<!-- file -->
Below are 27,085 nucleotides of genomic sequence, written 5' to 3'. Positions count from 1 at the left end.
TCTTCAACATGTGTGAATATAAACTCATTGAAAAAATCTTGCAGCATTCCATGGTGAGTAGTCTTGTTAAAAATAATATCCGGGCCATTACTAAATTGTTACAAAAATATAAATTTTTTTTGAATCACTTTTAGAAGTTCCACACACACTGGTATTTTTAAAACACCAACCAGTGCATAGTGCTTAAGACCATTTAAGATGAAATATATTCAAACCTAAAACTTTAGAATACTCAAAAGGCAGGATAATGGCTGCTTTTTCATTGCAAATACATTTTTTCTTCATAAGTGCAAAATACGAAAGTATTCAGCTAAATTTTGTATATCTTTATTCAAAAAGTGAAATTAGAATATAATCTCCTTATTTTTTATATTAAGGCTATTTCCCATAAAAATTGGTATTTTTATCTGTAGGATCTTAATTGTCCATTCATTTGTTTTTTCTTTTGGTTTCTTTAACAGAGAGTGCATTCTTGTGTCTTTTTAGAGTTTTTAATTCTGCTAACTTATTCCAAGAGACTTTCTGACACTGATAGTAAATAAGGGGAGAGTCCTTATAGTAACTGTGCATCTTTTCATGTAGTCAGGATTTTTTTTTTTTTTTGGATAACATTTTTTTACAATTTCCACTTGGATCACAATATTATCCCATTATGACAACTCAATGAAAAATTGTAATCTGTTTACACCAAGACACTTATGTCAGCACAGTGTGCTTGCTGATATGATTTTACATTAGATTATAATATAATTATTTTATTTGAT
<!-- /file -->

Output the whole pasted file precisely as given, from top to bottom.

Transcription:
Below are 27,085 nucleotides of genomic sequence, written 5' to 3'. Positions count from 1 at the left end.
TCTTCAACATGTGTGAATATAAACTCATTGAAAAAATCTTGCAGCATTCCATGGTGAGTAGTCTTGTTAAAAATAATATCCGGGCCATTACTAAATTGTTACAAAAATATAAATTTTTTTTGAATCACTTTTAGAAGTTCCACACACACTGGTATTTTTAAAACACCAACCAGTGCATAGTGCTTAAGACCATTTAAGATGAAATATATTCAAACCTAAAACTTTAGAATACTCAAAAGGCAGGATAATGGCTGCTTTTTCATTGCAAATACATTTTTTCTTCATAAGTGCAAAATACGAAAGTATTCAGCTAAATTTTGTATATCTTTATTCAAAAAGTGAAATTAGAATATAATCTCCTTATTTTTTATATTAAGGCTATTTCCCATAAAAATTGGTATTTTTATCTGTAGGATCTTAATTGTCCATTCATTTGTTTTTTCTTTTGGTTTCTTTAACAGAGAGTGCATTCTTGTGTCTTTTTAGAGTTTTTAATTCTGCTAACTTATTCCAAGAGACTTTCTGACACTGATAGTAAATAAGGGGAGAGTCCTTATAGTAACTGTGCATCTTTTCATGTAGTCAGGATTTTTTTTTTTTTTTGGATAACATTTTTTTACAATTTCCACTTGGATCACAATATTATCCCATTATGACAACTCAATGAAAAATTGTAATCTGTTTACACCAAGACACTTATGTCAGCACAGTGTGCTTGCTGATATGATTTTACATTAGATTATAATATAATTATTTTATTTGAT